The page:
Shazam

Photo by Jason Leung on Unsplash

Son and Husband are in our living room. I’m just across from them, in our kitchen. Son holds a wooden green onion in one hand, Husband holds a stone obelisk. They are grinning at each other. Son shouts, “one, two, three, ready!”. They both turn to me, point the onion and the obelisk and shout, “Shazam!”. I laugh. A big laugh, a hearty laugh, and bounce up and down.

You see, a while ago, Son had a tantrum and he was feeling so sad. Son has big feelings and they linger a long time. He didn’t know how to feel better again, so I told him I had a magic wand that would make him feel happy. I took a stone obelisk off our mantle, pointed it at him and shouted, “Shazam!”. It perked him up a bit, then he immediately wanted to try it out too. I hadn’t thought of this. The stone was too heavy for him, so I told him the wooden green onion in his kitchen was magic too. He tried it on Husband first, then me, and we did our best to become instantly happy when he shouted, “Shazam!”. From that day on, Son used it on us more than we ever used it on him. Today is the first time both Son and Husband joined forces to magic me happy. Two magicians in shorts. The funny thing is, it actually works.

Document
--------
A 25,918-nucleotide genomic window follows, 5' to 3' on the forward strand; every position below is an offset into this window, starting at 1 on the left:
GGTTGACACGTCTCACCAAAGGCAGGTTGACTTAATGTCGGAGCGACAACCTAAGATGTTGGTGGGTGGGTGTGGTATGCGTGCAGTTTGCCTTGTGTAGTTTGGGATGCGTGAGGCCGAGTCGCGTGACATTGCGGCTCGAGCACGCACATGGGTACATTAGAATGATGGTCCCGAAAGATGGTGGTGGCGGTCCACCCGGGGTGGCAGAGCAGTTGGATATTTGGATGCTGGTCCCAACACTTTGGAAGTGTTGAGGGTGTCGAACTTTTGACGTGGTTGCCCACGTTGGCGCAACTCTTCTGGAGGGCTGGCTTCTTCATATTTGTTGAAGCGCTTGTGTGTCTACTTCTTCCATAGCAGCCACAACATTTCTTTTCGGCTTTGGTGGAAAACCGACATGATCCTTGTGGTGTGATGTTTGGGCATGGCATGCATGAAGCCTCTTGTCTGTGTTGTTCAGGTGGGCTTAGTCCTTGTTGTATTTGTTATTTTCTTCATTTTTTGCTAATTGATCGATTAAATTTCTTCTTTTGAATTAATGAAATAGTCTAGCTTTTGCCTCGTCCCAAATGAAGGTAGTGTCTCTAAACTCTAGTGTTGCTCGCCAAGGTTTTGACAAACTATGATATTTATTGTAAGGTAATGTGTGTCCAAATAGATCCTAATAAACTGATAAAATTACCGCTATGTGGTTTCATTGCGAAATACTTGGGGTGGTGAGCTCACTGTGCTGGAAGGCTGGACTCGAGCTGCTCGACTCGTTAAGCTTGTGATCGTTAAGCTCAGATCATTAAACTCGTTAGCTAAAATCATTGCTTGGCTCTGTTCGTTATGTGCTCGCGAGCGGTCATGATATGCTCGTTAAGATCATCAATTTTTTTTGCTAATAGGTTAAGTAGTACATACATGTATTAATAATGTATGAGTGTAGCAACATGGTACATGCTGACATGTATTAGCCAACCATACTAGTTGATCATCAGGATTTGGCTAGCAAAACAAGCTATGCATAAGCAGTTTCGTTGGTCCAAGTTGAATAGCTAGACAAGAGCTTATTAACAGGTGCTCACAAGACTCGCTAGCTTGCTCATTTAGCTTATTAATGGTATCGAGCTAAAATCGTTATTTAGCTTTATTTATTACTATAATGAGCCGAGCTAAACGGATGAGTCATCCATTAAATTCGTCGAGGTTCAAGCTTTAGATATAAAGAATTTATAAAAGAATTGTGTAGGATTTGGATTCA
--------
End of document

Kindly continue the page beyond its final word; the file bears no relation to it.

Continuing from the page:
Popsicle

https://www.thekitchn.com/recipe-watermelon-popsicles-10713
Photo: Sara Kate Gillingham

A day of sunshine, bacon and egg breakfast (made by Husband), and popsicles. We made the popsicles yesterday and Son had to wait until his snack-time today – about 24 whole hours – to finally eat one. He went to bed talking about popsicles, he woke up talking about popsicles, I’m sure he dreamed about them. (I actually did, a consequence of all the recipes I’d been reading.) Son’s Long Wait reminded me how slowly time seems to move when we’re young. (“Is it snack time, now, Mama?”) I felt such sympathy for him – I know today felt like an eternity for him, while it felt like ten minutes for me.

I didn’t actually get to see him take his first bites, I was napping, gloriously with Daughter, but his excitement met me on my way down the stairs, “Look Mama! Popsicles!” His arm waving a mostly empty stick, with a bit of watermelon red still clinging to it. “Want a lick?”

Oh, what joy to be four and eat your first popsicle. Oh what a gift to be a popsicle-bestowing Mama on a hot summer’s day.